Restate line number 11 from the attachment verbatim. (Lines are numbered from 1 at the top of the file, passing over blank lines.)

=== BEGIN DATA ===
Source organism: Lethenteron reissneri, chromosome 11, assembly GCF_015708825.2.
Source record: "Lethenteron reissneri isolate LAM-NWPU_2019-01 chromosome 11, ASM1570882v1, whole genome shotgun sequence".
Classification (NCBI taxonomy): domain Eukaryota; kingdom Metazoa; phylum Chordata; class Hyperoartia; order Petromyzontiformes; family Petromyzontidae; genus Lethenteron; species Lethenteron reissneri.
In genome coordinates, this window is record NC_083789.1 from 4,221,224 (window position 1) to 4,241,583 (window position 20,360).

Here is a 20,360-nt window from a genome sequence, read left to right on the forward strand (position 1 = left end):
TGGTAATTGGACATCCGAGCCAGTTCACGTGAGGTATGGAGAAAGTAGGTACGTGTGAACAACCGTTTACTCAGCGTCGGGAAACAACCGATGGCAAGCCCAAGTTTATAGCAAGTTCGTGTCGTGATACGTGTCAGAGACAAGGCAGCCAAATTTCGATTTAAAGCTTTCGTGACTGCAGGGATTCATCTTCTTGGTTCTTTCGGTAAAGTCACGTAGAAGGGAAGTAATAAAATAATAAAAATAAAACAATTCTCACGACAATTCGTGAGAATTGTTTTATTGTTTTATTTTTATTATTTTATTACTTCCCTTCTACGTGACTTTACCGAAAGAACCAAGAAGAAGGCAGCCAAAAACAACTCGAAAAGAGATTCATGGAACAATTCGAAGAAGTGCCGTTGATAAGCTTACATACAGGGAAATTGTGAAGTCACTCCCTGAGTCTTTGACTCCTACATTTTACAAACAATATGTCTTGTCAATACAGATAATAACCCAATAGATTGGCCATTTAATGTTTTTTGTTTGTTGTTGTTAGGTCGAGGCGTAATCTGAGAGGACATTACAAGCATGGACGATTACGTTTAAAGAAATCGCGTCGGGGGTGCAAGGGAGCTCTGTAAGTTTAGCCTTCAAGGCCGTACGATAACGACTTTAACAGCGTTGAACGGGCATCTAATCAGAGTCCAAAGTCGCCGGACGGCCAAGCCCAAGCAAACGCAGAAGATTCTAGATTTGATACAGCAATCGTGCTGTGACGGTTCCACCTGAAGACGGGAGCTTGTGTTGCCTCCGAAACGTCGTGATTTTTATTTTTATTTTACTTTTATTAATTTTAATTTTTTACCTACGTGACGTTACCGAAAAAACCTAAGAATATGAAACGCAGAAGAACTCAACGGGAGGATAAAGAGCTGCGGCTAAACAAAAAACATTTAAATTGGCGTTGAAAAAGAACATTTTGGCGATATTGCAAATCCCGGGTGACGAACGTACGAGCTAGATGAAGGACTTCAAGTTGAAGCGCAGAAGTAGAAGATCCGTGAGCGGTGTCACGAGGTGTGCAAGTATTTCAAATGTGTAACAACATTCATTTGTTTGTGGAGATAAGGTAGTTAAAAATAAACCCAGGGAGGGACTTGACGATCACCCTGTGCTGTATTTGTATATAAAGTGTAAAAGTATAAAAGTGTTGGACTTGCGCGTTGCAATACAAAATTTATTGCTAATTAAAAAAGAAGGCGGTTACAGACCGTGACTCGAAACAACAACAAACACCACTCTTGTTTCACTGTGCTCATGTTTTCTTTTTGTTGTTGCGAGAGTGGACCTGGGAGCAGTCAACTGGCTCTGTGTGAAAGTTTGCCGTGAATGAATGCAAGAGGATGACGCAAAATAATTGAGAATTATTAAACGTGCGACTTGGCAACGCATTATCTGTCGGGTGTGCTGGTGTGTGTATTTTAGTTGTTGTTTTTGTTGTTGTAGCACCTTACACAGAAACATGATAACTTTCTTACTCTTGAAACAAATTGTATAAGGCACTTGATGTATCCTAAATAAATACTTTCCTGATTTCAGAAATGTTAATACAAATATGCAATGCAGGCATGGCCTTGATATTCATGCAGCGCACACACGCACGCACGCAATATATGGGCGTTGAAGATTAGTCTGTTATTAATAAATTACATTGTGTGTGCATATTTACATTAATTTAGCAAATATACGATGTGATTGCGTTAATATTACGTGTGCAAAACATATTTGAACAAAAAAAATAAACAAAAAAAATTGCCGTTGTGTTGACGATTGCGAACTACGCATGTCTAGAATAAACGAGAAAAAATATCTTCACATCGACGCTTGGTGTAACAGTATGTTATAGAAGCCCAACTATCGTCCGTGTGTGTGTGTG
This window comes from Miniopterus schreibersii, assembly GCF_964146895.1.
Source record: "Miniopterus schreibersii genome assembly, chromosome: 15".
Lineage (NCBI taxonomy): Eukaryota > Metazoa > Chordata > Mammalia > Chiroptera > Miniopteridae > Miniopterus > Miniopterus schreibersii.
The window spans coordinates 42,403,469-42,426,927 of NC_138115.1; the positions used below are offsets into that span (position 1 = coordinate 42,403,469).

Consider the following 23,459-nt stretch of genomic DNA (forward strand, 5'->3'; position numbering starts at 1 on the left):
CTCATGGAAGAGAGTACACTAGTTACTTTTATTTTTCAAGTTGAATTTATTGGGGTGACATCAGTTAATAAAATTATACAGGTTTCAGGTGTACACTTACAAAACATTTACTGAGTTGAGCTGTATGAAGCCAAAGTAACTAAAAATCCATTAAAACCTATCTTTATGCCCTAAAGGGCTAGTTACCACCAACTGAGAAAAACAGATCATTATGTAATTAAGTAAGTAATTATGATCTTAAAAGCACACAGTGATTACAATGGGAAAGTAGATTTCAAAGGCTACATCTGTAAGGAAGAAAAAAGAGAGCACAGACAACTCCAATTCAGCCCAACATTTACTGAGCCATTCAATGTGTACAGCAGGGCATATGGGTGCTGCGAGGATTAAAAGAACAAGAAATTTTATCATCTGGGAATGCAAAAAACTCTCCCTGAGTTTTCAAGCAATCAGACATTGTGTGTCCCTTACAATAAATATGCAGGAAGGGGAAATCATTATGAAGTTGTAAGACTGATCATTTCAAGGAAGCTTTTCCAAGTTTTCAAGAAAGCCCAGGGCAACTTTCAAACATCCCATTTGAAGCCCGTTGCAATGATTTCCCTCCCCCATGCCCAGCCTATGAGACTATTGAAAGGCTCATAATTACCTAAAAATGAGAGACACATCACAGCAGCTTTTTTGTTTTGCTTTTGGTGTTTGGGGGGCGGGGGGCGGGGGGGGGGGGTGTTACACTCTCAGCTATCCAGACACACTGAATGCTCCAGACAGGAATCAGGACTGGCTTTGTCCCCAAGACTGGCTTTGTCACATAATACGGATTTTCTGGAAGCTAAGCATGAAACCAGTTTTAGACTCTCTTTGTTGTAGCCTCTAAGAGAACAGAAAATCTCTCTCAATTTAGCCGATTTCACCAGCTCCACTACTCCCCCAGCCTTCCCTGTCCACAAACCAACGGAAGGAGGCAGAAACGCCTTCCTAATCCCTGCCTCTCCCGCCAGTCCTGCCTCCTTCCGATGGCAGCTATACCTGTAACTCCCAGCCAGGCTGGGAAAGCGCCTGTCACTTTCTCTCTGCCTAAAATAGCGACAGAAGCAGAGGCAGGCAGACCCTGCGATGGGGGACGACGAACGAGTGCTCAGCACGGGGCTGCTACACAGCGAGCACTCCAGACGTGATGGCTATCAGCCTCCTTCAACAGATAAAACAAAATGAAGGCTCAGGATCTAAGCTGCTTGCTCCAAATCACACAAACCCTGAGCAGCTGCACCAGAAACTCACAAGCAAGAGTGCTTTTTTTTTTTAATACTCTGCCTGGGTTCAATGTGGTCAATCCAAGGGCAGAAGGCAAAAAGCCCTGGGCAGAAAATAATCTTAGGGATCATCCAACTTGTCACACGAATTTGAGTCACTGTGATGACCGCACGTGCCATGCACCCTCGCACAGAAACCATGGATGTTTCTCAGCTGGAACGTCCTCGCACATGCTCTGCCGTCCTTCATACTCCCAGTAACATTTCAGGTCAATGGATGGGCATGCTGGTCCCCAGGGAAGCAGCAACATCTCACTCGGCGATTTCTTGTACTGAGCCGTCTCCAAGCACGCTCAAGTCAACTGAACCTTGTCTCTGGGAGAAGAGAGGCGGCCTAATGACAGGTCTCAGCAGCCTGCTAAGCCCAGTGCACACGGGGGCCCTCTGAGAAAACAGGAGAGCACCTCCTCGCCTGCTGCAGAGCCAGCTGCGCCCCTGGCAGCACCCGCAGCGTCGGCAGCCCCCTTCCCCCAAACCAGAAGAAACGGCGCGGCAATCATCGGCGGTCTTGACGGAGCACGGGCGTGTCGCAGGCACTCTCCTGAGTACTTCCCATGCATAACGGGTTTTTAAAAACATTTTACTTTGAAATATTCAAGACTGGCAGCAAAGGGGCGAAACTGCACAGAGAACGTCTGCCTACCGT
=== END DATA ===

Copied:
Consider the following 23,459-nt stretch of genomic DNA (forward strand, 5'->3'; position numbering starts at 1 on the left):